In May 1940, the fate of Western Europe hangs on British Prime Minister Winston Churchill, who must decide whether to negotiate with Adolf Hitler, or fight on knowing that it could mean a humiliating defeat for Britain and its empire.
Kristin Scott Thomas
ROMAN J. ISRAEL, ESQ. is a dramatic thriller set in the underbelly of the overburdened Los Angeles criminal court system. Denzel Washington stars as Roman Israel, a driven, idealistic defense attorney who, through a tumultuous series of events, finds himself in a crisis that leads to extreme action. Colin Farrell costars as the monied, cutthroat lawyer who recruits Roman to his firm. Written by
At about 0:49:48, as Roman and Maya are assisting the possible dead homeless person, Maya receives a call on her cell. When she "answers" the call the screen goes to sleep. During the call, the screen illuminates because of movement and reflects on her face. Neither would happen if she was actually answering then using the telephone feature on today's smart phones. See more »
Interesting story, told poorly but acted by Denzel brilliantly.
This film was Dan Gilroy's second directorial debut, and although his forte of experience is writing, he failed that department, and did better in his directing (camera work, but not his choice of editing).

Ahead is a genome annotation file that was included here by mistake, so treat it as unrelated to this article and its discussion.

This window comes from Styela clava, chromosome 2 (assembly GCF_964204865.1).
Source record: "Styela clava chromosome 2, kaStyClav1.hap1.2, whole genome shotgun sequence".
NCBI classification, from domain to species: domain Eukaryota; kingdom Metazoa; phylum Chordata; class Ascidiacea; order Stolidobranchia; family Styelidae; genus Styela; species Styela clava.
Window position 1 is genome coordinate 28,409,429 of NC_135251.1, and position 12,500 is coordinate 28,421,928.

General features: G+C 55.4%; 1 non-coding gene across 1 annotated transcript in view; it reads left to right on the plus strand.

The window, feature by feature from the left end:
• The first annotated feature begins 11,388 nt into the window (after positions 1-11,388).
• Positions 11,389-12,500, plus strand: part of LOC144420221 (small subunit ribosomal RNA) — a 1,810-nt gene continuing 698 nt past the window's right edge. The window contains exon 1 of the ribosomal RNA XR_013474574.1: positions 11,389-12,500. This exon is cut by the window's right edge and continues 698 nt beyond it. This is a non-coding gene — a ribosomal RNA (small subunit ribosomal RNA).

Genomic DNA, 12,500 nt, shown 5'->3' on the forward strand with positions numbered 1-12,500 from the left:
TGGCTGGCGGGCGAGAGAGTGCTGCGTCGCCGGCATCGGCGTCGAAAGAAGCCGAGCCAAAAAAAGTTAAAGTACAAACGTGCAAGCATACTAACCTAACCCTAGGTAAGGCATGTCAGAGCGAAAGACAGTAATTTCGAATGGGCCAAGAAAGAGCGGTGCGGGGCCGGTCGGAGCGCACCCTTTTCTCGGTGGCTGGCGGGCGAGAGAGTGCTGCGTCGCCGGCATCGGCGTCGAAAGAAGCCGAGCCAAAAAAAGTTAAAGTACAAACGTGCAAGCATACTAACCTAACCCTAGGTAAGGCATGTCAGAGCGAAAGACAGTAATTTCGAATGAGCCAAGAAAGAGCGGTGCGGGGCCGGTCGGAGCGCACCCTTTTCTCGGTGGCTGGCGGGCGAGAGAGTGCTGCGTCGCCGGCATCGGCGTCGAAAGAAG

The problem with the writing is the dragged out mumbo-jumbo Denzel Washington had to say to express his savant mentality, most of it not making any sense or philosophically unnecessary, and it extended into 2+ hours of doing so. Denzel carried his role so exceptionally well, that had this film been edited down to 80 or 90 mins by getting rid of the convoluted and unnecessary dialogue, it would have been dramatized much better.
Then there's the premise to the film; standing all this time for a cause, then slipping to the other side, then going back. What was the point? What was the message?
This film is nothing extraordinary, but nevertheless, Denzel and Colin Farrell's great acting were the only reason this film has as high (6.3) of a rating as it does, and would have been much lower with any sub-A list actors, or higher with better writing.
It's a generous 7/10 from me
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